Arterton said prosecutors would have to prove at trial that Hoskins was, in the words of the statute, “an agent of a domestic concern.”

The judge then held that, on six substantive counts of violating the act, Hoskins could still be liable for aiding and abetting other people in the bribery scheme—but only if it could show he was directly liable under the act, again, as “an agent of a domestic concern.”

The ruling sent prosecutors running to the Second Circuit to challenge what they say is Arterton’s erroneous reading of the case law in Gebardi v. United State s , 287 U.S. 112 ( 1932 ) . In Gebardi, the Supreme Court held that Congress explicitly excluded from Mann Act liability women who were being transported across state lines by men “for the purpose of prostitution or debauchery, or for any other immoral purpose.” The government can’t get around that exclusion by charging the woman with conspiracy.

A number of prosecutors, including Sangita Rao of the Criminal Division’s Appellate Section, who will argue the appeal, filed a brief with the Second Circuit saying the Gebardi exception does not apply here.

The act, they say, “casts a wide net” and Hoskins was ensnared in that net, first because he’s an agent of a domestic concern—and, second, even if he’s too high level to be considered an “agent,” he conspired to commit, or aid and abet, a violation of the act.

Included on the brief were Michael Gustafson, First Assistant U.S. Attorney in Connecticut and Assistant Attorney General Leslie Caldwell.

“Non-agents may include individuals who occupy a sufficiently high-level position vis-a-vis the covered individuals such that they are not considered agents of the covered person,” the prosecutors argue. “They may be, for example, the mastermind or the one pulling the strings.”

Arterton, they say, got the “narrow exception” of Gebardi wrong by excluding from “conspirator and accomplice liability those individuals who are not specifically enumerated within a specific FCPA provision.” Congress “repeatedly indicated” those concepts applied to the FCPA both when it was enacted in 1977 and amended in 1998.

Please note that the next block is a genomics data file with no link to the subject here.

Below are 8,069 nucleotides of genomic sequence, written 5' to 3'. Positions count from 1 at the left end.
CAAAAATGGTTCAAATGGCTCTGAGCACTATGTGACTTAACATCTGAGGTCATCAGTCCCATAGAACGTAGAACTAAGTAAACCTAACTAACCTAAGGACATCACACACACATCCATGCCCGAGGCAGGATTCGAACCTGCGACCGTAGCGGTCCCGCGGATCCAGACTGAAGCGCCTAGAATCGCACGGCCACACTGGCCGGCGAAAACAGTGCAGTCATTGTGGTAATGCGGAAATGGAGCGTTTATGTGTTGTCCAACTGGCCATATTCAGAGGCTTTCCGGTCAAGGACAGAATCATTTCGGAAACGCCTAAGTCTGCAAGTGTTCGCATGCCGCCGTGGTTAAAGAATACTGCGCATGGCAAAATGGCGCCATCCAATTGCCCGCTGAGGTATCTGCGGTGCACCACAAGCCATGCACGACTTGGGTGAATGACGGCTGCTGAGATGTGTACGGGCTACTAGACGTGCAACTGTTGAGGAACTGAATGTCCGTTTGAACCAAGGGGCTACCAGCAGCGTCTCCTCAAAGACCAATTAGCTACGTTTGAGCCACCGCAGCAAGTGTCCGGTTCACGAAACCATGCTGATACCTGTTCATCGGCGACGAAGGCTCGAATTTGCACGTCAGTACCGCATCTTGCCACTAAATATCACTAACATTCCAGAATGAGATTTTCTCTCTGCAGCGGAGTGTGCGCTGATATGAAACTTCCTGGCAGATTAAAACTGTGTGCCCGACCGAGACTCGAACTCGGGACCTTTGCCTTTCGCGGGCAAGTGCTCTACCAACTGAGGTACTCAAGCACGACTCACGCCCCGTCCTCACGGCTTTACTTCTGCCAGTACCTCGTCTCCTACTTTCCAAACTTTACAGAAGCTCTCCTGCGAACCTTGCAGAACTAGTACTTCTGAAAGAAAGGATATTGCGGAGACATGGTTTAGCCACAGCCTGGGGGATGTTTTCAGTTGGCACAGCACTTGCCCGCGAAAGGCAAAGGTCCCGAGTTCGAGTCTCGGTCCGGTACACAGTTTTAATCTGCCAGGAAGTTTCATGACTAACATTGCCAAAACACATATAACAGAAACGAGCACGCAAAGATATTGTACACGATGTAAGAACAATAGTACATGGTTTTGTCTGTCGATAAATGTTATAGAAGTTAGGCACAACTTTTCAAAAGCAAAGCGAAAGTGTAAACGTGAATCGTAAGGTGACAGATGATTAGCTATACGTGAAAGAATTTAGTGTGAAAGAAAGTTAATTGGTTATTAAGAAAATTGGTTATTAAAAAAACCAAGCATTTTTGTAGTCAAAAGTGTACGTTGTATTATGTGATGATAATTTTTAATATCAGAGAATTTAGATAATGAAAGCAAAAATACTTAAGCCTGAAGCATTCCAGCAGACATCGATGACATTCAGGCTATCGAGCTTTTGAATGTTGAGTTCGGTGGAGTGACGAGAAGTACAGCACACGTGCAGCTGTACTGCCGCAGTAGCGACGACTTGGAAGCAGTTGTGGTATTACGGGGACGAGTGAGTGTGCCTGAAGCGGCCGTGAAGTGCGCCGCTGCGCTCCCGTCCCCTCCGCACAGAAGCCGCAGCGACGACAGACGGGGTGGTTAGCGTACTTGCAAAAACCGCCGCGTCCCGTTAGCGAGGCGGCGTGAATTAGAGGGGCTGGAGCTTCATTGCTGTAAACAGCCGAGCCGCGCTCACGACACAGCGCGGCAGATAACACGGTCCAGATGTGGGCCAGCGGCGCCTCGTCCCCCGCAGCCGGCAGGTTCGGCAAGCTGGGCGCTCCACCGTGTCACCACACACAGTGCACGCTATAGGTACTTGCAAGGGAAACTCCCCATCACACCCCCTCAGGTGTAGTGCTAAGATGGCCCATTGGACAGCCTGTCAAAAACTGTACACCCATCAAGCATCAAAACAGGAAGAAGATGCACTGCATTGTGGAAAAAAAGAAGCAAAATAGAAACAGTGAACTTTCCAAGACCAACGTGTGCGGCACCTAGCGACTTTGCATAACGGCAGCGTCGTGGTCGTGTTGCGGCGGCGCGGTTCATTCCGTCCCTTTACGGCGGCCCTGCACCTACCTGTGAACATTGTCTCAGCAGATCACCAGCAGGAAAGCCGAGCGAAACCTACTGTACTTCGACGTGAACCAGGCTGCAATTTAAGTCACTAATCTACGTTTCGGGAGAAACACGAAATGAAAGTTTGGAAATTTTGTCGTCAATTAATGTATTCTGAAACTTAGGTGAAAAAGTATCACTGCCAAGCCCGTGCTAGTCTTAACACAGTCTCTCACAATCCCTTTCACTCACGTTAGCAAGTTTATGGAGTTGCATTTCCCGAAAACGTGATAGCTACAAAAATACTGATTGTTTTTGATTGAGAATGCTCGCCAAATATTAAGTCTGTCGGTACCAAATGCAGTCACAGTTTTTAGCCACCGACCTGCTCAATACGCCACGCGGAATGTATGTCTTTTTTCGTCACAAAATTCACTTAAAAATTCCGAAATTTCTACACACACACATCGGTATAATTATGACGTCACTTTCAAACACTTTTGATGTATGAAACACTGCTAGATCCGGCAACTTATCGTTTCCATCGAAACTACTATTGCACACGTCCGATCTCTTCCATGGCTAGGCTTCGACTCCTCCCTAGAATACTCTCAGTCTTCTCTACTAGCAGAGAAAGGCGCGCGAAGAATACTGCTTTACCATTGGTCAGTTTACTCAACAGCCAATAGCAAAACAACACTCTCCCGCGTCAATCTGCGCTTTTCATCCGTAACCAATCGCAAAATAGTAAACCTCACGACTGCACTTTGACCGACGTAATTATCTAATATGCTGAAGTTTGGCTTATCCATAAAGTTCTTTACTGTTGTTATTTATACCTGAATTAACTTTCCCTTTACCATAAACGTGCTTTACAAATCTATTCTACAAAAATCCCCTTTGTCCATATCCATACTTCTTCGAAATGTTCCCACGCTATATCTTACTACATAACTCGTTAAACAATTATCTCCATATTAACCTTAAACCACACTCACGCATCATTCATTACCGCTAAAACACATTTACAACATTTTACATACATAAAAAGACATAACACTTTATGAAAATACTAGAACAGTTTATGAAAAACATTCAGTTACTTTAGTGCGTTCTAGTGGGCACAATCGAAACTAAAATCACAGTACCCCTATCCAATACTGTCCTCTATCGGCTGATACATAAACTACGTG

Morvillo and his Clifford Chance co-counsel Daniel Silver and Benjamin Peacock answered back in December, saying in their brief the Second Circuit doesn’t even have jurisdiction because Arterton was merely ruling on how she intends to instruct the jury on accessorial liability.

“In no way does the decision below deprive the government of the ability to pursue a conviction on the FCPA-related counts based on conspiracy or aiding-and-abetting liability,” they stated.

And even if the circuit has jurisdiction, they argued, Arterton’s take on Gebardi was sound, as “Congress drafted the FCPA deliberately to exclude from criminal liability certain foreign nationals with insufficient connection to the United States”—a decision that, like the limitation on Mann Act liability, the executive cannot circumvent.

Hoskins’ position drew a supporting amicus brief from the New York Council of Defense Lawyers authored by Hogan Lovells partner Ira Feinberg and senior associate Derek Musa and Cooley partner Jonathan Bach and associate Adam Gershenson.

In their brief, the lawyers asserted that prosecutors’ “attempt to use conspiracy and aiding and abetting charges to expand the extraterritorial reach of the FCPA violates the presumption against extraterritoriality” delineated by the Supreme Court in Morrison v. Nat’l Austl. Bank Ltd. , 561 U.S. 247 ( 2010 ) .

The council also argued that the U.S. Supreme Court “has repeatedly imposed a clear limit on federal crimes where prosecutors have sought to extend the ambit of a statute’s reach beyond its plain terms,” especially in bribery and corruption cases. It cited the high court’s rejection this year of an overly expansive jury instruction in flipping the conviction of former Virginia Gov. Robert McDonnell this year.